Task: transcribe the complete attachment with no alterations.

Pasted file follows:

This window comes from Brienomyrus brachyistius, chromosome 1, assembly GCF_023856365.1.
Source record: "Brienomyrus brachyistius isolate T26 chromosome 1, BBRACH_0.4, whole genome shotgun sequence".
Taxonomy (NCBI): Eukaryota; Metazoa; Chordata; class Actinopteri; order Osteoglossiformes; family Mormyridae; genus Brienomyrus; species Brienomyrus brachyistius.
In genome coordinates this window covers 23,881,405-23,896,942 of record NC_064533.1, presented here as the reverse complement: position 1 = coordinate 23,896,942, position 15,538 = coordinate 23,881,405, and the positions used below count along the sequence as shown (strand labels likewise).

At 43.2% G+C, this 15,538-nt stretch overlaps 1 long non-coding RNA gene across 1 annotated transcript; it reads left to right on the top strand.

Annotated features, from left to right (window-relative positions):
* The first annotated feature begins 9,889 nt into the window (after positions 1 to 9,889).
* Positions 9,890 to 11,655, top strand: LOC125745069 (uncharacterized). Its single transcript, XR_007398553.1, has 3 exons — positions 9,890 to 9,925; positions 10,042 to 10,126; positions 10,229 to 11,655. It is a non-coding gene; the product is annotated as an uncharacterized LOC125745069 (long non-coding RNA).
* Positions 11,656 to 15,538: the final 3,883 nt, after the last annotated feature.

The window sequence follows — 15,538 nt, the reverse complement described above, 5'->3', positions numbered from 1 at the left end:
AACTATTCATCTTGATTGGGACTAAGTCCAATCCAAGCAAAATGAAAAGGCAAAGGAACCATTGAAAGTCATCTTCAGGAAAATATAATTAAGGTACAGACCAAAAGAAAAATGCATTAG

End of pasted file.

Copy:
This window comes from Brienomyrus brachyistius, chromosome 1, assembly GCF_023856365.1.
Source record: "Brienomyrus brachyistius isolate T26 chromosome 1, BBRACH_0.4, whole genome shotgun sequence".
Taxonomy (NCBI): Eukaryota; Metazoa; Chordata; class Actinopteri; order Osteoglossiformes; family Mormyridae; genus Brienomyrus; species Brienomyrus brachyistius.
In genome coordinates this window covers 23,881,405-23,896,942 of record NC_064533.1, presented here as the reverse complement: position 1 = coordinate 23,896,942, position 15,538 = coordinate 23,881,405, and the positions used below count along the sequence as shown (strand labels likewise).

At 43.2% G+C, this 15,538-nt stretch overlaps 1 long non-coding RNA gene across 1 annotated transcript; it reads left to right on the top strand.

Annotated features, from left to right (window-relative positions):
* The first annotated feature begins 9,889 nt into the window (after positions 1 to 9,889).
* Positions 9,890 to 11,655, top strand: LOC125745069 (uncharacterized). Its single transcript, XR_007398553.1, has 3 exons — positions 9,890 to 9,925; positions 10,042 to 10,126; positions 10,229 to 11,655. It is a non-coding gene; the product is annotated as an uncharacterized LOC125745069 (long non-coding RNA).
* Positions 11,656 to 15,538: the final 3,883 nt, after the last annotated feature.

The window sequence follows — 15,538 nt, the reverse complement described above, 5'->3', positions numbered from 1 at the left end:
AACTATTCATCTTGATTGGGACTAAGTCCAATCCAAGCAAAATGAAAAGGCAAAGGAACCATTGAAAGTCATCTTCAGGAAAATATAATTAAGGTACAGACCAAAAGAAAAATGCATTAG